The kids are also invited to try to rip and pierce each others’ lanterns using blow-guns made out of pieces of metal pipe that shoot little wads of clay. I experienced several glancing stings as I watched. This is something which those of my colleagues who are parents said their kids particularly enjoyed, both for the general fun and the thrill of realizing, as even 10-year-olds did, “We’d never be allowed to do this in the US!”

 

Only a couple days later came a festival in which period militia men paraded to the cathedral and were blessed by a high-ranking cleric (After a while I don’t have the energy to look up which festival is for what saint anymore…)

 

 

Followed by performances by flag-tossers (sbandieratori – an Italian invention, who demonstrate their skill tossing the banner of the city or guild, which must never touch the ground or it means great dishonor!):

 

I have pictures of the town covered with Italian and Florentine flags and I remember it must have been a festival, but I haven’t the foggiest recollection of what, or when:

 

The Gonfalone, at the blessing on the Cathedral steps
The Gonfalone, at the lantern festival

The one perennial attendee at these events is the Gonfalone, the great standard of the city of Florence.  It’s always paraded at the head or displayed at the heart of the festival.  When I get down into the street there’s no way to predict what I’ll find or where it’ll be headed (the route between Cathedral and Palazzo Vecchio are most common, but parades may detour to any number of churches or landmarks), so the best bet is to look for the Gonfalone and follow it.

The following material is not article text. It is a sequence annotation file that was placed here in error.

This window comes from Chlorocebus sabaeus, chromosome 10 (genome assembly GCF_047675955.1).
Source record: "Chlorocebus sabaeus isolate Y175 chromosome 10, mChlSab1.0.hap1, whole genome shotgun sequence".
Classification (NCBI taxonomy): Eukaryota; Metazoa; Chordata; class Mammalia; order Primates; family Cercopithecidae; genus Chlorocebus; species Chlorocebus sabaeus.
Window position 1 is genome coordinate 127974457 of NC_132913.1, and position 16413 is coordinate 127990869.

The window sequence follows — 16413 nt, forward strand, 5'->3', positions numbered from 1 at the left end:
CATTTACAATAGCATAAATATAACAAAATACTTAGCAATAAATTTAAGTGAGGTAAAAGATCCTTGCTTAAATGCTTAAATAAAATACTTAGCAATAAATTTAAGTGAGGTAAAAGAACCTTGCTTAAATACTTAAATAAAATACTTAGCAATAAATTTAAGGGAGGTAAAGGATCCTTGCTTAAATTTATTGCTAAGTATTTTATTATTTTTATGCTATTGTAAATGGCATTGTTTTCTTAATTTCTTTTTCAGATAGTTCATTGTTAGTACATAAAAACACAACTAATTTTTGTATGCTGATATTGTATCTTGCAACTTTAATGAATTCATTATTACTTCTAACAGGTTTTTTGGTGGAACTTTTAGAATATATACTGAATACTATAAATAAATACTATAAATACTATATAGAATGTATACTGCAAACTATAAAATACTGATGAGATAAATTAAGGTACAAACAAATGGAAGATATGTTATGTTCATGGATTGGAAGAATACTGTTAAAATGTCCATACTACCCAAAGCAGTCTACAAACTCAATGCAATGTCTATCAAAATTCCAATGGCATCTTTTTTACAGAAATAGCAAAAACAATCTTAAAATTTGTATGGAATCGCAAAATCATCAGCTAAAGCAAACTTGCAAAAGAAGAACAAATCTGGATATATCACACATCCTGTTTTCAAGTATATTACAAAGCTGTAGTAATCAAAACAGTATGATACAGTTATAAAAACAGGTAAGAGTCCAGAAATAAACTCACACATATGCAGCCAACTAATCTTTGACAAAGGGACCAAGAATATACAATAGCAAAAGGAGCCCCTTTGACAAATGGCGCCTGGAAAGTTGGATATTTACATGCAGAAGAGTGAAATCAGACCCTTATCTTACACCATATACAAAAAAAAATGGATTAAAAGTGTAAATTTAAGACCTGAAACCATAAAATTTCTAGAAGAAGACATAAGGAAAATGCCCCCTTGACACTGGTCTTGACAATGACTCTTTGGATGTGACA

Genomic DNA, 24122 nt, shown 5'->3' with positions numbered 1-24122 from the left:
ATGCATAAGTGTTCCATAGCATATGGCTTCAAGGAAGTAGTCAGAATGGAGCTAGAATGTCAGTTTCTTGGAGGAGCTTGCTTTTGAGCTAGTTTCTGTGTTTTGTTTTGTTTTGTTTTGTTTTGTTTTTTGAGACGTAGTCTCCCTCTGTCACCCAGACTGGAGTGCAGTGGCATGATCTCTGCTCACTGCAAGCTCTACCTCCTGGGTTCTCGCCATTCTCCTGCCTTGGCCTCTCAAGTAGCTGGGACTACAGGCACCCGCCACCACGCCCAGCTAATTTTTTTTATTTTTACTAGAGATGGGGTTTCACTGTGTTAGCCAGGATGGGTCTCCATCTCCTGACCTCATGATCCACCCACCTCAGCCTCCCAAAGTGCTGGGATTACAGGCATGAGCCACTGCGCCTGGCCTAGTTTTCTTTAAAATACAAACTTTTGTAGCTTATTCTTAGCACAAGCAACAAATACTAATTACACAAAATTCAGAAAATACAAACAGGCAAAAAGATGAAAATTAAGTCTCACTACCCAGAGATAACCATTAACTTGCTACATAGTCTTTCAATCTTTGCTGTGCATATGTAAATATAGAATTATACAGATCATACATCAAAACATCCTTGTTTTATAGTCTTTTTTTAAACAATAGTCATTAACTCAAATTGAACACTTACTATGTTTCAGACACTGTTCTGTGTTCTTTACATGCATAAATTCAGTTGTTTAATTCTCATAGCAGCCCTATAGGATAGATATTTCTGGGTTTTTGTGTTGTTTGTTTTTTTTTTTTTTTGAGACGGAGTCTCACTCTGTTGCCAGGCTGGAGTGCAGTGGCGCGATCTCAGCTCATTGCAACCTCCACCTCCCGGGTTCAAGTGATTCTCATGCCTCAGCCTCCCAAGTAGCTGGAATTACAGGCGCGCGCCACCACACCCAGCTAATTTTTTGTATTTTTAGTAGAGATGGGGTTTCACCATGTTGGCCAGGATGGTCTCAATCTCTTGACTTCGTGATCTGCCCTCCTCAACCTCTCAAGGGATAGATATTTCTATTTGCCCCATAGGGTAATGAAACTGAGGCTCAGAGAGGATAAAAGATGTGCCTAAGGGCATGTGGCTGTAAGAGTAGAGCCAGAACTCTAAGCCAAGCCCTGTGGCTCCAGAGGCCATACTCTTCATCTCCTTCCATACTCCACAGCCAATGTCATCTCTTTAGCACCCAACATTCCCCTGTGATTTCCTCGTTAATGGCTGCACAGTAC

So the sounds of the marching band, however inconvenient on such a lovely morning, mean I must go down to see what this latest festa has to offer.  Snatch yesterday’s clothes off the floor, guzzle some orange juice (mmm… Sicilian blood orange juice, fiercer than grapefruit and almost strong enough to burn…), down.

Oh.  I was wrong.

It’s not a marching band.

It’s thirty marching bands.

10 AM on Sunday morning is the best time for Florence and its allied cities to hold a marching band convention.

Each band comes from a different comune around Florence, and proudly brings its own Gonfalone, which gather in front of the Palazzo Vecchio.  I stopped counting at thirty…

But even so, the bands would not begin their finale (30 bands playing the National Anthem together!) before the great  Gonfalone of Florence was displayed on the balcony above, accompanied by the fanfare of its attendant trumpeters.

David has seen this too many times to bother turning around.

 

It was a delightful morning, if not the one I had expected.  Only two flaws cropped up.  One was when my stomach growled:

Much crowd-dodging and baton-twirling later I obtained a tolerable panino.  The other problem came when the festival finished, and it came time for thirty marching bands to all leave the square at the same time.  The parade in had been carefully timed, but the exodus seemed to have no planning whatsoever.  Actually, all the way through crowd control had consisted of a bunch of plainclothes people randomly shouting at the infinite tourists to move, or stop, or go, and when bands began to collide there were many frantic confrontations between men in suits and squads with pompoms.  Still, ended…what the?!  It’s hailing!  Suddenly as I’m writing this, balls of ice about a half inch across are plumetting from the sky and thundering across the temptingly-climbable rooftops.  Okay, fess up!  Who forgot a saint’s day?  Sigh.  Clearly the solution is more festivals…  Now, excuse me while I go rescue my fragile basil.

Print Friendly, PDF & Email

Leave a Reply